Extract from "my life among the Headhunters" written in 1921 by the missionary M. Birkhoff ( our translation ).
He begins his missionary work for the Protestant Church in 1886 in Lettie. The year 1887 is also named before he goes to Lokki- Seram. Sometime thereafter he is assigned to Lokki - Seram, where he remains until 1896.
He was greeted in Lokki with music of harmonicas, flutes and tifa (traditional drums). He rented a comfortable house from the tribal leader.
Translated quote"....... The compound Loki lies in a healthy area, even though there are pools and ponds. ( look at page "water" about the description of the spring ).The local church was a very sad construction in the East-Indies style. It looked more like a Javanese rice shed than a house of worship.
Since it was totally unsuitable for its purpose and in a very poor state of repair, I chose to build a new church, assuming the support of the people. The community was plaqued by feuds and drunkenness, men of ill-temper that pointed their loaded weapons at their neighbours in their drunkenness. Slowly the situation improved. The population was industrious in fishing, hunting and agriculture. They were strong and free of disease, with the exception of fever. They were diligent churchgoers........"

old church  Lokki

left :
church Lokki 1900

right :
church Lokki 1998
destroyed in 1999

renewed church Lokki

Birkhoff advised the planting of plantations (nutmeg, coconut, cloves), but the people did not dare because in earlier times the IOC had eradicated the trees.
" ......some began the work, but not without fear......"
Little Ceram was rich in wood types: sago, ironwood, goldwood goudhout-, man-iwood, lingua-,kenari-, lasi-, breadwood, mangawood, kazuaritrees, etc.
Sago was used for food, roofing, walls, rope, brooms, gutters, and as firewood. Older men did small jobs in the village. Older women took care of the children. Young women tended gardens. Young men hunted with dogs, fished and guarded against head hunters (alifoeren).
".........At the turn of the century, the life of these Ceram Christians was anything but enviable. People understood that deadh and decay surrounded that fertile paradise........"
" .... It was a sad sight to see the young men leave at night with their weapon to take their posts. There were men among them with a strong craving to wash their hands in head hunting blood. Those were the Damieten. Their wish was ot fulfilled......"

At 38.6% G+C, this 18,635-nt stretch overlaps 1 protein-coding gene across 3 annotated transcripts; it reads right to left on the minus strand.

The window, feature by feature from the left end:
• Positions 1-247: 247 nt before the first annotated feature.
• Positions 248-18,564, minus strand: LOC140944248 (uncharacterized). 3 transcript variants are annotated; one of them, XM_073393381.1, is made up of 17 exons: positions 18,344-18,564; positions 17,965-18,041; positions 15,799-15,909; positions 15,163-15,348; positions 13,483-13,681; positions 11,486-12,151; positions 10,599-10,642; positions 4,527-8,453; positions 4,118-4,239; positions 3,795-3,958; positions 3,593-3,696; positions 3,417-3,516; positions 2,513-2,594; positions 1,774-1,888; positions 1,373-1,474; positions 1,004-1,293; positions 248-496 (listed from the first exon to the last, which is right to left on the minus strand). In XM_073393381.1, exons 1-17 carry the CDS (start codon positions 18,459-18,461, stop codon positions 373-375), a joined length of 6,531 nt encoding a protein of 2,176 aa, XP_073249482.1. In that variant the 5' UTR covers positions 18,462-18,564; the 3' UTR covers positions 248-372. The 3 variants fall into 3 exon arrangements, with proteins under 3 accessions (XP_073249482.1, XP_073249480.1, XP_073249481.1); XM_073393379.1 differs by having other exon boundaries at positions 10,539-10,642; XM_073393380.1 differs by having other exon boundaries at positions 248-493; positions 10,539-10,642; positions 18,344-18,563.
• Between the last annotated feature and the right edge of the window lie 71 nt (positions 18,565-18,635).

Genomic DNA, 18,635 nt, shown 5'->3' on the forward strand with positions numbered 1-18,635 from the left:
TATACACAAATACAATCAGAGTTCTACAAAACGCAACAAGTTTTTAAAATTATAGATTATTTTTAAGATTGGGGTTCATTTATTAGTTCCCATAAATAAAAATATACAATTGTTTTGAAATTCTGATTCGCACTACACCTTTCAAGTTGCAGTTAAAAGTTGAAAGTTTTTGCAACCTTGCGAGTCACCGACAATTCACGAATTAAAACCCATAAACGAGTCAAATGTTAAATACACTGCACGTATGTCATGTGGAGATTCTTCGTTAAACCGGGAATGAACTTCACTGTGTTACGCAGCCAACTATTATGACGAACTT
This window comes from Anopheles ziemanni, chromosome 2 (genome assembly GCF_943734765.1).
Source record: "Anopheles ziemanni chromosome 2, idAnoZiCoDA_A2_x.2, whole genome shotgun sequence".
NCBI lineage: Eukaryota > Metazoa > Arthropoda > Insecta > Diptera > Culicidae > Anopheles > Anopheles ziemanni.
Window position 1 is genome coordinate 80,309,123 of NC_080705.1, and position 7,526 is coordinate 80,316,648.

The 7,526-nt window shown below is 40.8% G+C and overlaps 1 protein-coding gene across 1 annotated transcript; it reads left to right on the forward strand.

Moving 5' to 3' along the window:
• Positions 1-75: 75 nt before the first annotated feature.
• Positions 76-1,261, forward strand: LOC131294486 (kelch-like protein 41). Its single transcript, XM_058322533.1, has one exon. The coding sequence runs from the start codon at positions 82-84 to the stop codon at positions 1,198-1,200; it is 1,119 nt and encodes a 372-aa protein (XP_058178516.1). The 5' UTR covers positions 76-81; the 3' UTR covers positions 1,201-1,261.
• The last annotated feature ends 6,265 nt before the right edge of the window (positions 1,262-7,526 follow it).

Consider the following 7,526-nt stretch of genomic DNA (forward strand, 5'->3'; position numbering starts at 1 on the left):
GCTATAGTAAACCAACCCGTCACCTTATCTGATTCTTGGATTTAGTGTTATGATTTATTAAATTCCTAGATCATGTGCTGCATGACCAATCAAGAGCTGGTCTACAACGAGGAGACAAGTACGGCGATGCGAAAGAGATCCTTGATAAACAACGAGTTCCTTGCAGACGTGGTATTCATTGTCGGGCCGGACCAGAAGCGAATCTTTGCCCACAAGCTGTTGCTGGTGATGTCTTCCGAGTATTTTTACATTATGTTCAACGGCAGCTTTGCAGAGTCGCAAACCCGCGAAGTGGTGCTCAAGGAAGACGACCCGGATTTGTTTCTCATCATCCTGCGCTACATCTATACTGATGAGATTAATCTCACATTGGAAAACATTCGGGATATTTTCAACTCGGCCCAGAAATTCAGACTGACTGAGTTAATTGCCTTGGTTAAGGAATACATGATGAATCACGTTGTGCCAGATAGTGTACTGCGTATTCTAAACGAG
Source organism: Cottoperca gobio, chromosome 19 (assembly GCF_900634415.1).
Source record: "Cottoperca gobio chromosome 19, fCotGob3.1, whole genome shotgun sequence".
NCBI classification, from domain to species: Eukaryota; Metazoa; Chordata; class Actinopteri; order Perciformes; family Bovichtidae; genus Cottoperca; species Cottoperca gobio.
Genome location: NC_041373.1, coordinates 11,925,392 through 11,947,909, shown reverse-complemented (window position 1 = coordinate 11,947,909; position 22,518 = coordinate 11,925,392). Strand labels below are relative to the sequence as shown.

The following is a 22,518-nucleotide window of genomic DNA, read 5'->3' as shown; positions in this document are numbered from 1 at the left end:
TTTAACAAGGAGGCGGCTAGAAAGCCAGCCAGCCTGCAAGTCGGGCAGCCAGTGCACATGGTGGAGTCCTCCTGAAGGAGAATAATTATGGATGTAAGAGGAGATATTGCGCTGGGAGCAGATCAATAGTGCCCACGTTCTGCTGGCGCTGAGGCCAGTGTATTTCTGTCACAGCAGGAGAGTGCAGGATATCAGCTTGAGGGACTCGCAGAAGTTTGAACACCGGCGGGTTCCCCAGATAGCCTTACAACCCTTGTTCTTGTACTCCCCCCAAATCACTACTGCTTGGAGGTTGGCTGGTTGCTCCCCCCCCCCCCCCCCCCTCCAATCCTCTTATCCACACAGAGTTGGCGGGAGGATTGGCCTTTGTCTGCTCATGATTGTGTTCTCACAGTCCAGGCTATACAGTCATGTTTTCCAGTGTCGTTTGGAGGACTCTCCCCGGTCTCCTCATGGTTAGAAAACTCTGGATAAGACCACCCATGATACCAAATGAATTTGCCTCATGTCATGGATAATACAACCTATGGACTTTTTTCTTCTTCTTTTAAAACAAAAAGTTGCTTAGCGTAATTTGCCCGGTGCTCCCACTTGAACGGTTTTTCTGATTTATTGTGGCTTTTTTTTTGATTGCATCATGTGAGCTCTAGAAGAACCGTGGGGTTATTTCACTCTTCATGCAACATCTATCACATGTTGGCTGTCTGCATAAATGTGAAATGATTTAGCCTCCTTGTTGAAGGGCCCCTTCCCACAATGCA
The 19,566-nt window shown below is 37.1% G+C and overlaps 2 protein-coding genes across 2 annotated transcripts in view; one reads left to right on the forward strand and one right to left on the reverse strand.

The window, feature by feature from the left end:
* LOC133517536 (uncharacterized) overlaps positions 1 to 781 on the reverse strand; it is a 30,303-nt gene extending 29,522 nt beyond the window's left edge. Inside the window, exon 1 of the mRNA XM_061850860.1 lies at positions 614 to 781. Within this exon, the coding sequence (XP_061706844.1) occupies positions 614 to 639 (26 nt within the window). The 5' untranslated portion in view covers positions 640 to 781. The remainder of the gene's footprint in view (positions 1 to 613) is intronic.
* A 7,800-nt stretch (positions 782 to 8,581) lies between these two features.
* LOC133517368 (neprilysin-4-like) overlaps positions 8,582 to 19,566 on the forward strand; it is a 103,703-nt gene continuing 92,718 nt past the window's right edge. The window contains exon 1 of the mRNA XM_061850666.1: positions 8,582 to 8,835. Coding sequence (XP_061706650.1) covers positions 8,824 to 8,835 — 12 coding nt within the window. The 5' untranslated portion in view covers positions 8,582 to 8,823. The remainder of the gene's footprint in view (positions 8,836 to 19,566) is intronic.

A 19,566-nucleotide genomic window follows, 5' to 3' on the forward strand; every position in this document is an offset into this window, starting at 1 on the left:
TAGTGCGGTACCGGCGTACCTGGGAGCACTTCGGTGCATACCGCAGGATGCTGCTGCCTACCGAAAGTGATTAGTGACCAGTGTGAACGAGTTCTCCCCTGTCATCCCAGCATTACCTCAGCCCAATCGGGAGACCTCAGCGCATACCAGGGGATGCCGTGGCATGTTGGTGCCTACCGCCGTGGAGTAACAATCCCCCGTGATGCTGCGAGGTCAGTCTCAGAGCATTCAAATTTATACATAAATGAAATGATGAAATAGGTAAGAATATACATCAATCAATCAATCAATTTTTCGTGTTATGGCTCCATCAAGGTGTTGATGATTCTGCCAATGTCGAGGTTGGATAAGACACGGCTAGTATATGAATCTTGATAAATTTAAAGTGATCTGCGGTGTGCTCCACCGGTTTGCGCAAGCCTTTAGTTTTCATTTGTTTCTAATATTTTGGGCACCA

"........It was following such a faerful time that our new church was build. What beautiful wood the men brought to the village. It is a strong building, that will last a long time. The Europeans that see it are in wonder that such a simple people could take the initiative for such a building and bring it to completion. We hade the pleasure of having geology professor Dr. Martin from Leiden visit the church. He did me the pleasure of informing me in 1914 that my successor, Mr. Krayer van Aalst, expanded the church building to accommodate the swelling number of parishioners........"

Dr. M. Birkhoff worked in the East Indies for 30 years, with two leaves of absence to visit The Netherlands.
Over the years, the Kumpulan Lokki in The Netherlands gave money to the people of Lokki to restore and maintain the church (see photo).
Unfortunately, the church was completely destroyed in 1999.

Lokki during the Second World War.
Before the war, the Dutch Forest Administration commissioned of planting of plantations in vicinity of Lokki and the people of Lokki lived comfortably on profits from their lands. During the Japanese occupation, the plantations were confiscated and levelled and the Lokkinese were forced to raise food for the Japanese troops.
At some point during the war, the people were forced to flee the village and take refuge in the forest because the Japanese found a forbidden radio sender on the mountain that had been sending messages to the Austalian troops.
After the war, Lokki was used as a concentration camp for Japanese prisoners of war.The Lokinese people forced to move to the other side of the bay.
Sometimes later, the plantations were restored by the Dutch Forest Administration, under the responsibility of Mr. de Gooyer, and the people were allowed to return to the village.


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photo ± 1900 Lokki.  Source KITLV Leiden
( unknown village Hoamoal )